What Does Fair Pay for Dancers Actually Look Like?
The dance field isn’t immune to the “gig economy” that’s disrupting everything from buying groceries to getting a ride to the airport. “We’re seeing more people identify as freelance dancers, and more people deciding not to start their own companies, because they’ve seen how that model works or, rather, doesn’t work,” says J. Bouey, dancer and founder of The Dance Union podcast. “Even major companies are hiring more often from project to project.”
At the same time, the cost of living continues to skyrocket in dance capitals like Bouey’s Brooklyn. So it’s no surprise that artists feel anxious about making ends meet. But this can also be an opportunity to discard old ways of doing business. “We’ve made gains, at least in terms of people recognizing what their pay should be,” says Lisa Davies, a former rehearsal director at Les Grands Ballets Canadiens de Montréal who, five years ago, founded the organization Danse à la Carte, which supports Montreal artists. “I never had the level of comfort dancers have today in discussing payment with their employers, even in my full-time jobs.”
J. Bouey points out that today, even some major companies work on a project-to-project basis.
David Gonsier, Courtesy J. Bouey
Three movements towards fair pay in dance have gained the most traction:
For Griff Braun, director of organizing and outreach for the American Guild of Musical Artists, the primary issue is lack of leverage. “You’re not going to get a lighting designer without a certain amount of money. You’re not going to get a theater unless you’re able to pay the rental fee. But there’s no floor for the artists onstage.”
Beginning last July, Braun has been convening freelance dancers based in New York City and Chicago to brainstorm what unionization might look like, whether or not they end up alongside the 24 dance companies—plus 40 music and opera ensembles—under AGMA’s umbrella. Fellow creative union Writers Guild of America has proved a useful point of reference. “Freelancers perform in a museum one week, in a theater the next or an outdoor space,” notes Braun. “It’s all over the place, and payment ranges from nothing-at-all to you-name-it. It’s too easy for an employer to say, ‘There are a hundred other dancers I could hire instead,’ and so it quickly becomes an organizing question: How do we create a critical mass in this community?”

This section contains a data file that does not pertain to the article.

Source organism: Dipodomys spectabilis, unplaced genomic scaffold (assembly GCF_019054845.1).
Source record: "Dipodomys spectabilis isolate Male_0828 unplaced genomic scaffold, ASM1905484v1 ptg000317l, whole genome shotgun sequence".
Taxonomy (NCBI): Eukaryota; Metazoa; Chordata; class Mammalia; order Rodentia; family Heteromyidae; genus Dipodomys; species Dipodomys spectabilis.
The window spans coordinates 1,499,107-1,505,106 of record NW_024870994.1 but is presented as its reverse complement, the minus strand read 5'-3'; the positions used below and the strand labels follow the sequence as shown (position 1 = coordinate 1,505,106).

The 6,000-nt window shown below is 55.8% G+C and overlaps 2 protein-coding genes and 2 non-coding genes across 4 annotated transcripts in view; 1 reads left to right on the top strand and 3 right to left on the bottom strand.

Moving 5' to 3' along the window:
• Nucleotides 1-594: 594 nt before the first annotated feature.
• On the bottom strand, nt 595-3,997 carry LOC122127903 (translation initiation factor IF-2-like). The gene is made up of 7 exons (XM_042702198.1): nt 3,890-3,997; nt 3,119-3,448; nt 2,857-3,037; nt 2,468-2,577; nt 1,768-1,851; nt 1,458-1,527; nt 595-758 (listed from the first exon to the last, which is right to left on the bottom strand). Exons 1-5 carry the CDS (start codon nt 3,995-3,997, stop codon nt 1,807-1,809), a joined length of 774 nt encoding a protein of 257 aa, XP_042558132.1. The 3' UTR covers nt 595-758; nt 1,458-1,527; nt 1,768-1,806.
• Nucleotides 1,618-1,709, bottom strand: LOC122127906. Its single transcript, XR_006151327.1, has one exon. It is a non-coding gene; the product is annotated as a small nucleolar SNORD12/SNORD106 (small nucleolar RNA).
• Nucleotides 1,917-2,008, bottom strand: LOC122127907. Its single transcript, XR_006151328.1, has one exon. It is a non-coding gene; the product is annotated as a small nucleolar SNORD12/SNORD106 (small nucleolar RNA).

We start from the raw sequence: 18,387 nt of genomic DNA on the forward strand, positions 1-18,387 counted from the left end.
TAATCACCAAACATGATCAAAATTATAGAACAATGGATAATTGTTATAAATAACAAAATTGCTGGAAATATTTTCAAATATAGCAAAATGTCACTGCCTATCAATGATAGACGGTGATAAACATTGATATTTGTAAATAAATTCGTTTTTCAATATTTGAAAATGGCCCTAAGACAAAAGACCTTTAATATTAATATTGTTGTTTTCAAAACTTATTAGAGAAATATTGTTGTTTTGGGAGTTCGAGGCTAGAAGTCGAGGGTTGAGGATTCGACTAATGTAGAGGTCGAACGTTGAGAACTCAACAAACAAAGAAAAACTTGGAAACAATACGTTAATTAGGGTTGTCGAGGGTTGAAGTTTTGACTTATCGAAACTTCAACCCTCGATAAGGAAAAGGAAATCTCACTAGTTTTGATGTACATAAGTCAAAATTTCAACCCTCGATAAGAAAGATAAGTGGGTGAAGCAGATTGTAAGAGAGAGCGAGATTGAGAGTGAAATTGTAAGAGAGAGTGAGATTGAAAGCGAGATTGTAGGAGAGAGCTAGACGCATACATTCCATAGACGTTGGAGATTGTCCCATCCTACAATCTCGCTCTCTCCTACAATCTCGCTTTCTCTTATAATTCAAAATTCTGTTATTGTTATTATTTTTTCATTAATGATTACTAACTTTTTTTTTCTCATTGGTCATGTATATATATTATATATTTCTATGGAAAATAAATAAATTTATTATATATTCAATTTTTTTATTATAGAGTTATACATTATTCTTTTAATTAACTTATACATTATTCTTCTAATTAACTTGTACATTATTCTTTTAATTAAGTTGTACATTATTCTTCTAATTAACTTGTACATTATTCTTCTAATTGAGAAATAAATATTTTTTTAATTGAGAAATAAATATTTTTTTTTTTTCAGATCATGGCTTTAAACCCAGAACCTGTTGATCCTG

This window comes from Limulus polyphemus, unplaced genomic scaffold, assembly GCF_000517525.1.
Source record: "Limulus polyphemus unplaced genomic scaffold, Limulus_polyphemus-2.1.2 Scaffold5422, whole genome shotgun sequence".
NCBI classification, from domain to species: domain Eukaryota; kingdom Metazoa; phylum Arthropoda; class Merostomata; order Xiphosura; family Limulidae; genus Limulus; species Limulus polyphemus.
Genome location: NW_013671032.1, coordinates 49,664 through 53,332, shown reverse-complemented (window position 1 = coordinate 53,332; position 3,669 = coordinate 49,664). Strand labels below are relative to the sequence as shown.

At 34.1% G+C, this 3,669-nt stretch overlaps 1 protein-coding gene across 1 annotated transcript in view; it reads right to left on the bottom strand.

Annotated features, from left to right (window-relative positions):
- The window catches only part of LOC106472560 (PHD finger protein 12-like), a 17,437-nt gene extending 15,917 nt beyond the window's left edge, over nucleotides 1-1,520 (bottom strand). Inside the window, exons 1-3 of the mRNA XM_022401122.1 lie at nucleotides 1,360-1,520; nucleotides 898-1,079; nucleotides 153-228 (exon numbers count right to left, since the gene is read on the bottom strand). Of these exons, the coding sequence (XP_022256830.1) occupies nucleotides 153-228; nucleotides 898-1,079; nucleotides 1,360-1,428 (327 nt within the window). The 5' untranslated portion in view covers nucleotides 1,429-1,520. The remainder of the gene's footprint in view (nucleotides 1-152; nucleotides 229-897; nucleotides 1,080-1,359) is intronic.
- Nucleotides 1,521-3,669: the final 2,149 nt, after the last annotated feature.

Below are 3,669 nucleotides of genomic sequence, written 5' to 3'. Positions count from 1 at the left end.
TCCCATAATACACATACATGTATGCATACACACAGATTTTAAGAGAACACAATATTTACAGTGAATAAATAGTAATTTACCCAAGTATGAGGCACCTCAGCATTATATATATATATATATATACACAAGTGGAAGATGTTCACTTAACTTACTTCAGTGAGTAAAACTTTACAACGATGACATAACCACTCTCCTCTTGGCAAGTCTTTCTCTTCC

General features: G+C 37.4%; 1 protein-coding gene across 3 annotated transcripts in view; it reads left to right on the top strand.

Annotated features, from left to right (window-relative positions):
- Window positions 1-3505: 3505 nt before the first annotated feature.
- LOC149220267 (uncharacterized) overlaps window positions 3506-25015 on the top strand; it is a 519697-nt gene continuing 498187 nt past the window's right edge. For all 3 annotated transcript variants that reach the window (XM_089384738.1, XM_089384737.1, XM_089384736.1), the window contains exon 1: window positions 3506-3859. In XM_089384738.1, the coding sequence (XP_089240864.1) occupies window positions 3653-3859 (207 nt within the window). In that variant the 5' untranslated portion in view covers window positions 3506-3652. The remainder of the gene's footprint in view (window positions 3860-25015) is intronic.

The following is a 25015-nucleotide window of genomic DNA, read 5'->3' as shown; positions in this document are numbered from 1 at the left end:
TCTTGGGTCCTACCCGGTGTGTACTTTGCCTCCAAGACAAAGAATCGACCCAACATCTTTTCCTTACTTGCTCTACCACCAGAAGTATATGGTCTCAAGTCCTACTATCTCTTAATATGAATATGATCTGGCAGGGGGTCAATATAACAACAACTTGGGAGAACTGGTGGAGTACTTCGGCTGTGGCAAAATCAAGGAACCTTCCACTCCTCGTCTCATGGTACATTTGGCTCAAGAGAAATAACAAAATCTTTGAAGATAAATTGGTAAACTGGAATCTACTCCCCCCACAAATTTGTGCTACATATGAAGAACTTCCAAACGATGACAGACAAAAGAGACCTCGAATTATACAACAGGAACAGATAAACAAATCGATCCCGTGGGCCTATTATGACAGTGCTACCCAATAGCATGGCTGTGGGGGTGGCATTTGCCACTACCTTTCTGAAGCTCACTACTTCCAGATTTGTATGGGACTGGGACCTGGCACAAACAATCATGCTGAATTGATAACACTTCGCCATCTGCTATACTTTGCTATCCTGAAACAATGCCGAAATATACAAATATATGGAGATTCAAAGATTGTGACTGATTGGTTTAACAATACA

Dance/NYC executive director Alejandra Duque Cifuentes suggests it’s time for dance to develop a tool for financial transparency. One model is what WAGE (Working Artists and the Greater Economy) has done for the visual-arts world, listing baselines for “how much it pays to be in rehearsal, on a panel, in residence or to teach a class,” she says. Danse à la Carte has a similar, nonnegotiable sliding scale used to ensure gender equity when hiring for labs and workshops.
Screenshot via wageforwork.com
Despite recent policy wins raising minimum wages in U.S. cities and states, most freelance gigs remain exempt from those regulations. In Montréal, the Regroupement québécois de la danse and the Union des artistes recommend rates based on years of experience. Companies that don’t belong to either group aren’t required to meet those standards, but the fact that they exist applies at least some pressure, says Davies. Freelancer Sophie Breton says dancers earn on average 20 to 30 Canadian dollars per hour.
“Getting paid anything at all is going to be the first step for dancers in a lot of places,” says Bouey. “But the idea that the stresses and mistreatment that older generations went through is a ‘rite of passage,’ as opposed to something we need to dismantle, creates a cycle of financial abuse that doesn’t end.”